- Dry eye: Applying honey eye drops or eye gel to the eyes helps alleviate the discomfort of dry eyes. These solutions can be used in addition to standard dry eye treatments such as lubricating eye drops and warm compresses. Avoid instilling raw honey in your eyes. Use only medical-grade honey eye drops after consulting your doctor.
- Herpetic gingivostomatitis: Herpes virus-induced mouth or gum sores and ulcers are known as herpetic gingivostomatitis. For kids taking the drug acyclovir, rinsing the mouth and then swallowing a small amount of honey helps these sores and ulcers heal more quickly.
- Rosacea: It is a skin ailment that makes the face red. Using a topical honey product on the skin may help with rosacea symptoms.
- Oral mucositis (swelling [inflammation] and sores inside the mouth): Before and after chemotherapy or radiation therapy treatments, rinsing the mouth and then consuming a small amount of honey appears to lessen the incidence of mouth sores.
- Anti-inflammatory effects: Antioxidants found in honey can help the body fight inflammation. Numerous health problems, including cancer, autoimmune disorders, and heart disease, can be brought on by inflammation. According to one study, buckwheat honey's antioxidants were found in blood plasma, indicating that consuming honey could increase the body's antioxidant activity.
- Allergies and hay fever: Although local honey has long been recommended as a treatment for hay fever, it may take very large doses to get these benefits.
- In a modest 2011 study, honey was examined in cases of birch pollen allergy.
- Before the start of the hay fever season, from November through March, participants consumed honey with added birch pollen every day.
- From April through May, they recorded their symptoms. In comparison to individuals taking traditional medicine, results showed two times as many asymptomatic days and a 60 percent lower overall symptom score than those on conventional medication.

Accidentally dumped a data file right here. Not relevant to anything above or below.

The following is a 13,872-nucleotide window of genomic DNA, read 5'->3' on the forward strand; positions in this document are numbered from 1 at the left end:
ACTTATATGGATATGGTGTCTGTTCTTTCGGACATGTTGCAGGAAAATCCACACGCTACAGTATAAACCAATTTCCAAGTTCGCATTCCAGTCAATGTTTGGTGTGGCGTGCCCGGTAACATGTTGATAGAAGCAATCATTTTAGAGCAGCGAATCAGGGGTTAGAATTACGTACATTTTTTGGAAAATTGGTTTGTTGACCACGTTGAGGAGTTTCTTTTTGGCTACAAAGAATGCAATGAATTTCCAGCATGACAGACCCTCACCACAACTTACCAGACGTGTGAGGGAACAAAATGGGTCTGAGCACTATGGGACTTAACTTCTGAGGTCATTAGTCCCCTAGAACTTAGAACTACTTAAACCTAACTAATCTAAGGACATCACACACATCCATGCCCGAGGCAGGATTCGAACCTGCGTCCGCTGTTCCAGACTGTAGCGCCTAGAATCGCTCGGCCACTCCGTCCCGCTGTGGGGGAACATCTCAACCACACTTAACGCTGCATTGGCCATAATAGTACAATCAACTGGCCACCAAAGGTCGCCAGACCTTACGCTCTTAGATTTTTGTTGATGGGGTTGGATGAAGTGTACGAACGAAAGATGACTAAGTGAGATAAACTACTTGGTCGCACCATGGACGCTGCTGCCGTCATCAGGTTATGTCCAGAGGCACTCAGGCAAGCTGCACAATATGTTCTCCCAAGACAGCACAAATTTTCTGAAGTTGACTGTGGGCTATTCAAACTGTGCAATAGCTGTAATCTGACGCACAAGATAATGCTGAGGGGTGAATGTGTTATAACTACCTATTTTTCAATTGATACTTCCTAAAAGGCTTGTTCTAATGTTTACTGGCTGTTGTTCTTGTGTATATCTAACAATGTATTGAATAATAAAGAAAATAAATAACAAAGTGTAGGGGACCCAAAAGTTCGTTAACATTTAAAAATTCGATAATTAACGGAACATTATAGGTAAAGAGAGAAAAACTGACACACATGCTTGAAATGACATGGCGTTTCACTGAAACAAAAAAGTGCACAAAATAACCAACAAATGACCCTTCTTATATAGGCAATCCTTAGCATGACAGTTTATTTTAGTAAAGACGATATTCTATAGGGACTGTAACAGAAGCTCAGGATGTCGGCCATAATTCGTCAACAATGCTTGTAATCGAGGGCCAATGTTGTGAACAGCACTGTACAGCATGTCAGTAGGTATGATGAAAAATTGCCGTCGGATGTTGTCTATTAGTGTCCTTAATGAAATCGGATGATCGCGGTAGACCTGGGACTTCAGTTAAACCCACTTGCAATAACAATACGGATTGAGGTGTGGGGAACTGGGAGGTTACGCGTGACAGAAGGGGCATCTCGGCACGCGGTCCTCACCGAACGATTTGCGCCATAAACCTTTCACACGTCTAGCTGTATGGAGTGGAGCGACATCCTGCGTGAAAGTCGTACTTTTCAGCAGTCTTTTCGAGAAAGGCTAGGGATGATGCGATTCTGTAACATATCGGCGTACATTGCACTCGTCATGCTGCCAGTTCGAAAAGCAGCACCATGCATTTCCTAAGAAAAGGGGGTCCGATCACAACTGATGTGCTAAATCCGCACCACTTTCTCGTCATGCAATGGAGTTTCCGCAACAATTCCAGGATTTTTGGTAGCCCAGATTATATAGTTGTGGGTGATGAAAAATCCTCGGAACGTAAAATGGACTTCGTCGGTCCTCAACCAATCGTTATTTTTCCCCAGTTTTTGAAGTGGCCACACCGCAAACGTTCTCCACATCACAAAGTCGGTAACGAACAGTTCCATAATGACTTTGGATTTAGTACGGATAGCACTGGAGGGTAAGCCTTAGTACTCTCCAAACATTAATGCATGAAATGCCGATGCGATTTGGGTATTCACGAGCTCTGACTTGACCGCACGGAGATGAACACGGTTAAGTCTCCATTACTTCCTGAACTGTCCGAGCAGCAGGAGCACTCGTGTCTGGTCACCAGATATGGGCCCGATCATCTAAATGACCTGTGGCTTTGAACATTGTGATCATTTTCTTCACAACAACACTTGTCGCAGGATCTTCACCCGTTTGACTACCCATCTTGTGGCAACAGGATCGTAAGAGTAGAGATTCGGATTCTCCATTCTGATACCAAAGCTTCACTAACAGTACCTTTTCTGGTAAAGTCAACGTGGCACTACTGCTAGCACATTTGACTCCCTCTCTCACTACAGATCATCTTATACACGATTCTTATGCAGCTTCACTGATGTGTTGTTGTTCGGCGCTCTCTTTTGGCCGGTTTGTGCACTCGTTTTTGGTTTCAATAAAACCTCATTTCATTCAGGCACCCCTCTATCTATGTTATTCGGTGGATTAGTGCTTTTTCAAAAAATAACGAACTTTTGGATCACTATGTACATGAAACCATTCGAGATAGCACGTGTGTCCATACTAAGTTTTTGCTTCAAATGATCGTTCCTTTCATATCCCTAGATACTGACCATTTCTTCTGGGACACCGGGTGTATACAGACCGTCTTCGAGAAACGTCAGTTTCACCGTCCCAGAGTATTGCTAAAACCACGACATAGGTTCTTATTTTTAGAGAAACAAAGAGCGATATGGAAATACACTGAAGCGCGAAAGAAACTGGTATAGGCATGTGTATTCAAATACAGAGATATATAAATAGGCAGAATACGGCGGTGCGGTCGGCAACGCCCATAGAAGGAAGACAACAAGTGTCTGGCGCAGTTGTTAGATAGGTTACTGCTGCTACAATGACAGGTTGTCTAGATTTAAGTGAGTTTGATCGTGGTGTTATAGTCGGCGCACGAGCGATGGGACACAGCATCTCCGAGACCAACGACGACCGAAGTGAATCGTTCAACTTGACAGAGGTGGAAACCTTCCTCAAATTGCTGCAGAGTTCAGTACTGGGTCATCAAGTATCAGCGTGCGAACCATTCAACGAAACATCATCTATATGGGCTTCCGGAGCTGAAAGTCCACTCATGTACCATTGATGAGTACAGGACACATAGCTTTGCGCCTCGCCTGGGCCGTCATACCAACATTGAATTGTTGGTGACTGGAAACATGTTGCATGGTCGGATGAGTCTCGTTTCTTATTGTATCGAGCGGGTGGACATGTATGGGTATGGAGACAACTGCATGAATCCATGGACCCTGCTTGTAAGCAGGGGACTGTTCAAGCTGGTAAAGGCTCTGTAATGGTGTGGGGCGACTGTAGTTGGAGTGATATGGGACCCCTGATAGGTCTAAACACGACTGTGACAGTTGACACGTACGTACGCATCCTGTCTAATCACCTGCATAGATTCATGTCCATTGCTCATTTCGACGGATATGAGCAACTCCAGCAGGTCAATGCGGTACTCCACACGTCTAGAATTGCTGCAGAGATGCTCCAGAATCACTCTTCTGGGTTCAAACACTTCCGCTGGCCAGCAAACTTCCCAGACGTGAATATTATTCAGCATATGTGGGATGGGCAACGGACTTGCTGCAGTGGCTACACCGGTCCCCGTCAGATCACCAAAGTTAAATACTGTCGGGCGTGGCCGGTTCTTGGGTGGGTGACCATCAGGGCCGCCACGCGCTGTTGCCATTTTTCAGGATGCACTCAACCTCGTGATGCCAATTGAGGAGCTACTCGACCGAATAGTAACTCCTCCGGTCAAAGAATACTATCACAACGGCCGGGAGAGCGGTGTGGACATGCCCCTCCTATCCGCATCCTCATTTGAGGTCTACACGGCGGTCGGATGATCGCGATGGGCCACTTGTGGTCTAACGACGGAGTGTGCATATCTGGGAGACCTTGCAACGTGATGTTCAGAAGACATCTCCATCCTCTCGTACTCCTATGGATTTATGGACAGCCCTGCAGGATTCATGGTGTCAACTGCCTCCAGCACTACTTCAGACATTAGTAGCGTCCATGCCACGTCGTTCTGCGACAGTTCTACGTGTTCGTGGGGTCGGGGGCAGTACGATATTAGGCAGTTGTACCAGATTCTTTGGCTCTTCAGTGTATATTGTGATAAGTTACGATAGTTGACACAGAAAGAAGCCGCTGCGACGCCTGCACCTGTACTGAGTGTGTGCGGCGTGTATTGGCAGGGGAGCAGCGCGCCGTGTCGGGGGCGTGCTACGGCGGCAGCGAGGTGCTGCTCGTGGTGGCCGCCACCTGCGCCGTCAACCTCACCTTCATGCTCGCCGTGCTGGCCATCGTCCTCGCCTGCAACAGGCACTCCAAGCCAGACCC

Is honey a safe food for everyone?
For most people, but not all, honey is a safe food. The following are some possible hazards of consuming honey, including raw honey:
- Honey carries a small yet significant risk of a type of food poisoning called botulism. Infants younger than 12 months shouldn't be given honey.
- Dust particles that could contain spores of the bacterium that causes botulism are present in honey.
- Infants are more susceptible to illness because they lack a lot of bacterial resistance.
- Because most bacteria are destroyed by heat, it should be safe to use honey when preparing food for children.
- You must consume honey with caution if you are prone to allergies. Allergies to the honey-do occur despite their rarity because honey contains bee pollen. Bee pollen is a combination of pollen and digestive enzymes from bees. It may cause a severe allergic reaction.
- Due to the sugar, it contains, honey, can cause tooth decay. If you have concerns about your dental health, consult your dentist or another medical expert.